On his blog The Daily Nightly, NBC Nightly News anchor Brian Williams was horrified that someone would think he sounded like a member of the religious right – you know, the ones Brian describes as stridently "anti-gay, pro-Jesus, and anti-abortion and no gray matter in between." He had used the phrase "marriage is under attack," which outraged gay-left bloggers:
I was the recipient today of several emails from well-intentioned people, telling me I was being attacked in parts of the blogosphere for something I wrote and said on the air in last night's broadcast. It was a closing piece about Queen Elizabeth and Prince Phillip celebrating their 60th anniversary. I noted this accomplishment, especially in this era when, as I put it, marriage seems "under attack" as an institution. My meaning? Our national divorce rate, which is currently somewhere between 40 and 50 percent. Others took it upon themselves to decide that I was somehow attacking gay marriage. The simple fact is that nothing could have been further from my mind, as many others easily understood. In fact, one comment shared with me today came from a respected member of the National Lesbian and Gay Journalists Association, who said, "It seemed to me he was talking about the sky-high heterosexual divorce rates. Marriage IS under attack -- by straight people. It had nothing to do with the gay marriage movement."
Gays even objected when Williams tried to get out of the controversy by switching to his habitual attendance of Springsteen concerts with his wife and he joked about the underlying "tacit defense of marriage."
Apparently, the NLGJA member Brian Williams was quoting was Steve Friess of the Strip Podcast blog, who was flattered:
Some gay bloggers and fellow members of the National Lesbian and Gay Journalists Association pointed to it as a reference to the same-sex marriage movement. It's not that farfetched because "under attack" is a phrase used routinely by anti-gay activists.
But in this context, it seemed to me like something else. So I wrote on the NLGJA list-serv: "It seemed to me he was talking about the sky-high heterosexual divorce rates. Marriage IS under attack -- by straight people. This was a story about a surprisingly durable straight relationship. It had nothing to do with the gay marriage movement."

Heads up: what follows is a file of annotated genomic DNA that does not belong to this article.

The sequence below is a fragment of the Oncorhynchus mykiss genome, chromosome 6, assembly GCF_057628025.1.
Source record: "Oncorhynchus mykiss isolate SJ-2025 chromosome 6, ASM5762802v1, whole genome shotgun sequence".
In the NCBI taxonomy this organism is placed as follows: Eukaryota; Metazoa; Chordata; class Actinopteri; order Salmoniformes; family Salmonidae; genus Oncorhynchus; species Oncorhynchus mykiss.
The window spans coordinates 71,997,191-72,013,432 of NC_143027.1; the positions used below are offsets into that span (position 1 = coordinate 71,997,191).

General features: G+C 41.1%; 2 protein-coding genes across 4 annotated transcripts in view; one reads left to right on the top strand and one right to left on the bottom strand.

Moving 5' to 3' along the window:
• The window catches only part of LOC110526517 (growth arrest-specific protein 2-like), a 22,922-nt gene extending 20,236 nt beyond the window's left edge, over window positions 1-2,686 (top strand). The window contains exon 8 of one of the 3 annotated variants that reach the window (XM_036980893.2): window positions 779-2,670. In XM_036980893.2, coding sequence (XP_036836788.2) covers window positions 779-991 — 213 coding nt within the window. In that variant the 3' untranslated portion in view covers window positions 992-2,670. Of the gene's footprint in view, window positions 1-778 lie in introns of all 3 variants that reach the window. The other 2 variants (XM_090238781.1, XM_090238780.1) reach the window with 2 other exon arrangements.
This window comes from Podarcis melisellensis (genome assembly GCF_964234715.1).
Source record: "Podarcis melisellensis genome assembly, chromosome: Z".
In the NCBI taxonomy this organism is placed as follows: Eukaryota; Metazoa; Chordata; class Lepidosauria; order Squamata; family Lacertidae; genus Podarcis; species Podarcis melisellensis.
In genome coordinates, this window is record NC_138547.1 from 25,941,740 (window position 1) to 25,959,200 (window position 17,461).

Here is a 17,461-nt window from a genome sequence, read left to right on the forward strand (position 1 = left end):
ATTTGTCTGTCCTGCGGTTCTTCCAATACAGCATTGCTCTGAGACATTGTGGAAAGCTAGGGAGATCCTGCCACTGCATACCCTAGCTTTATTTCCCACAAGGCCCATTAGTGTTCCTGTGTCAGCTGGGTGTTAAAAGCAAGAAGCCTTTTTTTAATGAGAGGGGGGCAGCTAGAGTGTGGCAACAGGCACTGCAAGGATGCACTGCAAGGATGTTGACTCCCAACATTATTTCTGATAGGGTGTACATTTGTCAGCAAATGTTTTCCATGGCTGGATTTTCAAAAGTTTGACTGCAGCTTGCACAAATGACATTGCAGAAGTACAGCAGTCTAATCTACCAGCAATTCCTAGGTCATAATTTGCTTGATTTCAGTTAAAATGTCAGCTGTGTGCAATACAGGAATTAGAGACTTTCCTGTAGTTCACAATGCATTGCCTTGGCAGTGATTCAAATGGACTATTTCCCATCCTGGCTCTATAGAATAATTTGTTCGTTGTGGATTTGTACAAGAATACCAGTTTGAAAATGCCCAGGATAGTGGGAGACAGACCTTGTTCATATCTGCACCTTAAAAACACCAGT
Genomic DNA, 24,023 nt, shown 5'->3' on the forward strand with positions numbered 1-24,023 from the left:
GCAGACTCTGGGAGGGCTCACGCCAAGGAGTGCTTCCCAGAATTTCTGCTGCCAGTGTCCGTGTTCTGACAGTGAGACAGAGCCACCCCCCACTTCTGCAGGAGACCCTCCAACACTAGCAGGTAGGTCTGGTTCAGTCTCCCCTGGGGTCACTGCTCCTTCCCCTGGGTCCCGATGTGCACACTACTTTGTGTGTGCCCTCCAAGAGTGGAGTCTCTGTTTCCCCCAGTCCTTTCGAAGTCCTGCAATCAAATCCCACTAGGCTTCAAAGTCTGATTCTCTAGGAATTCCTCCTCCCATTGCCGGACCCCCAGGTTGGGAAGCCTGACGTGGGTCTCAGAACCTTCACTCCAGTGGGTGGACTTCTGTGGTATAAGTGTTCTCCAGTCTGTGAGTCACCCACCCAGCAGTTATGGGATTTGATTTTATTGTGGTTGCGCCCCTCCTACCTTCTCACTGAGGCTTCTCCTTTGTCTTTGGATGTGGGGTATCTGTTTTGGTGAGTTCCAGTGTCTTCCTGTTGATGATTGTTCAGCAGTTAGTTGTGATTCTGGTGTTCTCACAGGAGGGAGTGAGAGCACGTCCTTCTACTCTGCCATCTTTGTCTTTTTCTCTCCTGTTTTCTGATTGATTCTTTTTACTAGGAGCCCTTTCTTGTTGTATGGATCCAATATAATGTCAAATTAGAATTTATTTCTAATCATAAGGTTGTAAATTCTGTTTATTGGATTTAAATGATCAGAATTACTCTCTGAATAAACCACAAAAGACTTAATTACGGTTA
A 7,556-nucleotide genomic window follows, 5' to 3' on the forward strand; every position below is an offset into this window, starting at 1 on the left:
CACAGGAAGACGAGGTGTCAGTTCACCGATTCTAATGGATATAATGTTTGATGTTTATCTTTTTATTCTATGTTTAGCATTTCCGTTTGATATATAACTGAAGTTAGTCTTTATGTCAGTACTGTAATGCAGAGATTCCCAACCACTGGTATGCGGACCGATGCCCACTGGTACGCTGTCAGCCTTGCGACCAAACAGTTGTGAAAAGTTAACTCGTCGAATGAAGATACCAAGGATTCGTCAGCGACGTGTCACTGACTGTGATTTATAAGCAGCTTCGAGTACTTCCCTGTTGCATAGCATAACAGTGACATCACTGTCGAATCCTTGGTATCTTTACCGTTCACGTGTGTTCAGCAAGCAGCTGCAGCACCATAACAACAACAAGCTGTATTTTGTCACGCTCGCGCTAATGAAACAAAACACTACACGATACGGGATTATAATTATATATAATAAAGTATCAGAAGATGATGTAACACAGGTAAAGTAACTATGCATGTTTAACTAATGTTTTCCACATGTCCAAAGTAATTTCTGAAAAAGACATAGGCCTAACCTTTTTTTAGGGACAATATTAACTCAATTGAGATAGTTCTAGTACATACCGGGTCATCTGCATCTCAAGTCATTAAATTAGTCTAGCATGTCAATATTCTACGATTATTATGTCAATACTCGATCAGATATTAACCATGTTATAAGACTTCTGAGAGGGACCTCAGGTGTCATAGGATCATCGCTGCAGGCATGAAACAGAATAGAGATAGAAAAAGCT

And Brian Williams responded tonight on his blog. And he quoted... ummm... me!
Hmm, Brian somehow left out the part about "a surprisingly durable straight relationship." The Williams kerfuffle also spurred commentary from the Gay and Lesbian Alliance Against Debate (well, they say Defamation). GLAAD president Neil Giuliano wrote a public letter to the NBC anchor appreciating his explanatory blog, but a lecture was still necessary:
However, the primary issue is whether a phrase that has been used predominantly in an ugly anti-gay context can be used in another, tangentially related context (here, marriage in a general sense) without invoking the stereotypes that imbrue [sic] its common usage.
The phrase "marriage under attack" -- like "defense of marriage," which you use elsewhere in your blog entry -- is a meme designed and used by far-right anti-gay activists to scare people into opposing legal protections for gay couples. Media professionals who talk about marriage-related issues in their reporting should simply and factually discuss them, rather than uncritically repeating rhetoric calculated to make people feel threatened by and afraid of loving, committed couples.
GLAAD's work is rooted in the fundamental understanding that words and images matter. We expect that future NBC News reporting on marriage -- both generally and for gay couples specifically -- avoids these kinds of linguistic pitfalls.
Claiming to be the first to object and post video, Good As You blogged that Brian Williams sounded like the 700 Club:
Really, Brian?! Because we're pretty sure that sort of terminology is less the stuff of balanced journalism and more that of far-right, social conservative code-wording. And even if the gays are not the specific destructive force to which Williams or his writer are referring in this intro, the hyperbolic idea that this institution is being "attacked" is one that is most often associated with anti-gay marriage campaigns. So at best, this was bad news writing; at worst, it's a prominent journalist and news outlet taking some irresponsible rhetorical bait. Either way, we're less than thrilled.
We're hoping Brian will choose to acknowledge this verbal slip-up and nip this is in the bud. We can handle getting in fights with the scrappy Couric or the more buttoned up Gibson. But it breaks our heart to be mad at our little B.W.